FDA Approves First Interchangeable Biosimilar of Soliris


Bkemv is a monoclonal antibody that is approved to treat two rare conditions that break down red blood cells.

The FDA has approved Amgen’s Bkemv (eculizumab-aeeb) as the first interchangeable biosimilar to Soliris (eculizumab). Bkemv is approved for two of Soliris indications: to treat patients with paroxysmal nocturnal hemoglobinuria (PNH) and patients with atypical hemolytic uremic syndrome (aHUS).

PNH is an ultra-rare blood disorder that is characterized by the destruction of red blood cells. PNH occurs when the complement system — a part of the body’s immune system — over-responds, leading the body to attack its own red blood cells. Atypical hemolytic uremic syndrome is a rare genetic disease in which tiny blood clots form in blood vessels and block blood flow. It can lead to kidney failure and heart disease.

Soliris, a product of Alexion, an AstraZeneca company, is also indicated to treat patients with generalized myasthenia gravis, an autoimmune disease that affects muscle control, and neuromyelitis optica spectrum disorder, a rare inflammatory disease that effects the optical nerves and spinal cord.

An Amgen spokesperson said that Bkemve will launch no later later than March 2025 as part of its agreement with Alexion. A price will be available at that time, according to the spokesperson.

Bkemv is a monoclonal antibody that binds to the complement C5 protein and inhibits activation of the complement system, a part of the body's immune system. This binding prevents the breakdown of red blood cells in the bloodstream (intravascular hemolysis) in patients with PNH and aHUS.

Sarah Yim, M.D.

Sarah Yim, M.D.

“Many rare conditions are life-threatening, and many do not have treatments,” Sarah Yim, M.D., director of the Office of Therapeutic Biologics and Biosimilars in the FDA's Center for Drug Evaluation and Research, said in a news release. “The FDA is committed to help facilitate the development of safe and effective interchangeable biosimilar treatments that can expand access for individuals with rare diseases whose current treatment options are limited.”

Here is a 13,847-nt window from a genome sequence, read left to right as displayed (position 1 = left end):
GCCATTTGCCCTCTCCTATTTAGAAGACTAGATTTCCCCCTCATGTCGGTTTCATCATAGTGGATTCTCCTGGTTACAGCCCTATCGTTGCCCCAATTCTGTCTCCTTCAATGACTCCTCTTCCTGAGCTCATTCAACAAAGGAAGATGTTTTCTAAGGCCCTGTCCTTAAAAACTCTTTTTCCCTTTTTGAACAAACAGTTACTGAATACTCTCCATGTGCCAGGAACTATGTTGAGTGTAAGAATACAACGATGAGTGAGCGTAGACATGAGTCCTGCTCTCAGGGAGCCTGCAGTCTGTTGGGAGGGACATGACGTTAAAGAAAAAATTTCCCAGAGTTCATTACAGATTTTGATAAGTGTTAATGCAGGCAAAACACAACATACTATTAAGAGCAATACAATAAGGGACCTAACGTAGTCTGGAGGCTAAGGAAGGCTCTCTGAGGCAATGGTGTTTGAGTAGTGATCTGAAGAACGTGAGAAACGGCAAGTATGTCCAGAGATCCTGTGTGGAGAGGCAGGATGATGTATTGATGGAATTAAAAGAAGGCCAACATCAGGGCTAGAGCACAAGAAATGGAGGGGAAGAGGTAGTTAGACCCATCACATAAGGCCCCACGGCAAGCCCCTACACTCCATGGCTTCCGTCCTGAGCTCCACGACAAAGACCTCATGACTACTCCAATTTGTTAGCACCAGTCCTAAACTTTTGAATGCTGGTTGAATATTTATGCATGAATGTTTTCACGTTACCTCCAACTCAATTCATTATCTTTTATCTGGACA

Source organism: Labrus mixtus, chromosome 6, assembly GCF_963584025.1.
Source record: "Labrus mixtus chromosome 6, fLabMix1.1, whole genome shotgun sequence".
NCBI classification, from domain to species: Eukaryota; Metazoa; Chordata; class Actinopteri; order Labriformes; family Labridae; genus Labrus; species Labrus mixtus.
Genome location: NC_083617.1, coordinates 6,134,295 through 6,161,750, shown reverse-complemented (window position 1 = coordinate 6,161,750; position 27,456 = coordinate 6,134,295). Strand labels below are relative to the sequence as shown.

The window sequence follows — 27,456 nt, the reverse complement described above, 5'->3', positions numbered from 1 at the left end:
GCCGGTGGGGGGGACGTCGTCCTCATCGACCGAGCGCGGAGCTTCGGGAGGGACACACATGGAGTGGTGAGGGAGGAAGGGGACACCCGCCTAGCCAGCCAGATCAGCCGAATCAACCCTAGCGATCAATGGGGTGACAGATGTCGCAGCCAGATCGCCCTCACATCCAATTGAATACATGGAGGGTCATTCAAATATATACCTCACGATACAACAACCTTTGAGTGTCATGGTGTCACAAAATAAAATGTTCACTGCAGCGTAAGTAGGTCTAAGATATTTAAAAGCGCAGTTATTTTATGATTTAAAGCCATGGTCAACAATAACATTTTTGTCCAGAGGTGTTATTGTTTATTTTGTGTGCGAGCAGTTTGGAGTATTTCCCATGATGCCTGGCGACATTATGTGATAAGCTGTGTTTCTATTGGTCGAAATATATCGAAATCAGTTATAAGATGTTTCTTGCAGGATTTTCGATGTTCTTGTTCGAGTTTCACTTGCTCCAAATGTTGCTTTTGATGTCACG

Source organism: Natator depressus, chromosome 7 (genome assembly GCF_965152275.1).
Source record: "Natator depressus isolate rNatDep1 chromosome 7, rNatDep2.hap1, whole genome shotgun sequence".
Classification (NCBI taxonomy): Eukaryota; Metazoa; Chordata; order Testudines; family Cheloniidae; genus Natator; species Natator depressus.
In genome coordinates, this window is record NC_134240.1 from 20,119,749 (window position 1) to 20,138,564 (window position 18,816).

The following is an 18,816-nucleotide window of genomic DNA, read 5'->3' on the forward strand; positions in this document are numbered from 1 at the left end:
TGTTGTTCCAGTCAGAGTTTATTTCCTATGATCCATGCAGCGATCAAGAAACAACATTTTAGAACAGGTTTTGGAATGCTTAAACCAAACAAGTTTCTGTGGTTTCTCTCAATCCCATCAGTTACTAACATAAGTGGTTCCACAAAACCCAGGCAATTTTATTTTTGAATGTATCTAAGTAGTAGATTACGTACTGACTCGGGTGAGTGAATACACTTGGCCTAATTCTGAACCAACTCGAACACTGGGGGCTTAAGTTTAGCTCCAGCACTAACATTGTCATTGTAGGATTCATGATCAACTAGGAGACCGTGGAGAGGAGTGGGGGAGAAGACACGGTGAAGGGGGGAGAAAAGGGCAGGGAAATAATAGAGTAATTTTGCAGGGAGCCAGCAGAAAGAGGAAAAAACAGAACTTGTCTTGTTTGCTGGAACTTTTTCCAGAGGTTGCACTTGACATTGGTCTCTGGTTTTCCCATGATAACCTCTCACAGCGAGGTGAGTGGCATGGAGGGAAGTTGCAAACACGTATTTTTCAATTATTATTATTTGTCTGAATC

Bkemv, like Soliris, has a boxed warning about the increased risk of serious and life-threatening meningococcal infections caused by Neisseria meningitidis, the bacteria that causes meningitis and other severe infections. FDA officials said that patients should have completed meningococcal vaccination before starting Bkemv or Soliris and be monitored for early signs and symptoms of meningococcal infections.

According to the FDA, Bkemv has the same safety warnings and is expected to have the same adverse reactions as Soliris. The most frequently reported adverse reactions in the PNH randomized trial for Soliris are headache, common cold, back pain and nausea. The most frequently reported adverse reactions in aHUS single arm prospective trials for Soliris are headache, diarrhea, hypertension, upper respiratory infection, abdominal pain, vomiting, nasopharyngitis, anemia, cough, swelling of lower legs or hands, nausea, urinary tract infections and fever.

Amgen said in August 2023 that the FDA had accepted the biologics license application for its eculizumab biosimilar in the second quarter of 2023. The company had presented data at the annual meeting of the American Society of Hematology in December 2023 that showed there was no meaningful difference between its biosimilar of Soliris. The study compared Amgen’s biosimilar with Soliris in a cross-over study in which 42 patients were enrolled. Efficacy was based on a comparison hemolysis The study demonstrated similarity in clinical efficacy in both parallel and crossover comparisons in patients with PNH.

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